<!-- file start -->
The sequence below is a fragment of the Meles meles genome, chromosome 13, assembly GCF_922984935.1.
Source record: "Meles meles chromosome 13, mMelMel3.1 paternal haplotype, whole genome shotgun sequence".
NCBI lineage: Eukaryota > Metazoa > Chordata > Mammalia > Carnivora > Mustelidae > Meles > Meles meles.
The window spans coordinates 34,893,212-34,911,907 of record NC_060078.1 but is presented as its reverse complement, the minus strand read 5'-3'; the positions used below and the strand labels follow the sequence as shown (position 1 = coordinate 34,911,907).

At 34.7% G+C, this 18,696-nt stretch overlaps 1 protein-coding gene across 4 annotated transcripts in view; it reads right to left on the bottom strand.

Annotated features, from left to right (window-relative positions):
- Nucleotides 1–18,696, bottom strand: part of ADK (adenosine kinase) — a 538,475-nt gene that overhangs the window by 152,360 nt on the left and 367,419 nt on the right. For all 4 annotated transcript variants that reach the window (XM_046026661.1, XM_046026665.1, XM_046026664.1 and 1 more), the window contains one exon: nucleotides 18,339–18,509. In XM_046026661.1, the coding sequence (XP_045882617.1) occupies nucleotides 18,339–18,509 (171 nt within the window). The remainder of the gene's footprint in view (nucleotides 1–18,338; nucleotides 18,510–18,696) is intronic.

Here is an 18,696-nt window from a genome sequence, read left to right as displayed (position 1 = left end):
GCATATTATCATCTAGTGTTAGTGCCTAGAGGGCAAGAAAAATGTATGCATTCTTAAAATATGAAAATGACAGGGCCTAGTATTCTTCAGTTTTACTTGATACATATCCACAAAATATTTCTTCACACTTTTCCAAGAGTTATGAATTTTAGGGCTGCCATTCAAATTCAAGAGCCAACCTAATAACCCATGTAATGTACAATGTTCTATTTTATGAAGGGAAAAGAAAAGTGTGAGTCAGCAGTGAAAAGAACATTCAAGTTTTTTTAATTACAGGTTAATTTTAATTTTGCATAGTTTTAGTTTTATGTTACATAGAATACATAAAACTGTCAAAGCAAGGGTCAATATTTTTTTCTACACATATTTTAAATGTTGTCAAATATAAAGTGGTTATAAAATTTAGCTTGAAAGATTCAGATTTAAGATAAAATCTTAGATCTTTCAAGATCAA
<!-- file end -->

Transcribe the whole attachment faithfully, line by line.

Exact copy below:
The sequence below is a fragment of the Meles meles genome, chromosome 13, assembly GCF_922984935.1.
Source record: "Meles meles chromosome 13, mMelMel3.1 paternal haplotype, whole genome shotgun sequence".
NCBI lineage: Eukaryota > Metazoa > Chordata > Mammalia > Carnivora > Mustelidae > Meles > Meles meles.
The window spans coordinates 34,893,212-34,911,907 of record NC_060078.1 but is presented as its reverse complement, the minus strand read 5'-3'; the positions used below and the strand labels follow the sequence as shown (position 1 = coordinate 34,911,907).

At 34.7% G+C, this 18,696-nt stretch overlaps 1 protein-coding gene across 4 annotated transcripts in view; it reads right to left on the bottom strand.

Annotated features, from left to right (window-relative positions):
- Nucleotides 1–18,696, bottom strand: part of ADK (adenosine kinase) — a 538,475-nt gene that overhangs the window by 152,360 nt on the left and 367,419 nt on the right. For all 4 annotated transcript variants that reach the window (XM_046026661.1, XM_046026665.1, XM_046026664.1 and 1 more), the window contains one exon: nucleotides 18,339–18,509. In XM_046026661.1, the coding sequence (XP_045882617.1) occupies nucleotides 18,339–18,509 (171 nt within the window). The remainder of the gene's footprint in view (nucleotides 1–18,338; nucleotides 18,510–18,696) is intronic.

Here is an 18,696-nt window from a genome sequence, read left to right as displayed (position 1 = left end):
GCATATTATCATCTAGTGTTAGTGCCTAGAGGGCAAGAAAAATGTATGCATTCTTAAAATATGAAAATGACAGGGCCTAGTATTCTTCAGTTTTACTTGATACATATCCACAAAATATTTCTTCACACTTTTCCAAGAGTTATGAATTTTAGGGCTGCCATTCAAATTCAAGAGCCAACCTAATAACCCATGTAATGTACAATGTTCTATTTTATGAAGGGAAAAGAAAAGTGTGAGTCAGCAGTGAAAAGAACATTCAAGTTTTTTTAATTACAGGTTAATTTTAATTTTGCATAGTTTTAGTTTTATGTTACATAGAATACATAAAACTGTCAAAGCAAGGGTCAATATTTTTTTCTACACATATTTTAAATGTTGTCAAATATAAAGTGGTTATAAAATTTAGCTTGAAAGATTCAGATTTAAGATAAAATCTTAGATCTTTCAAGATCAA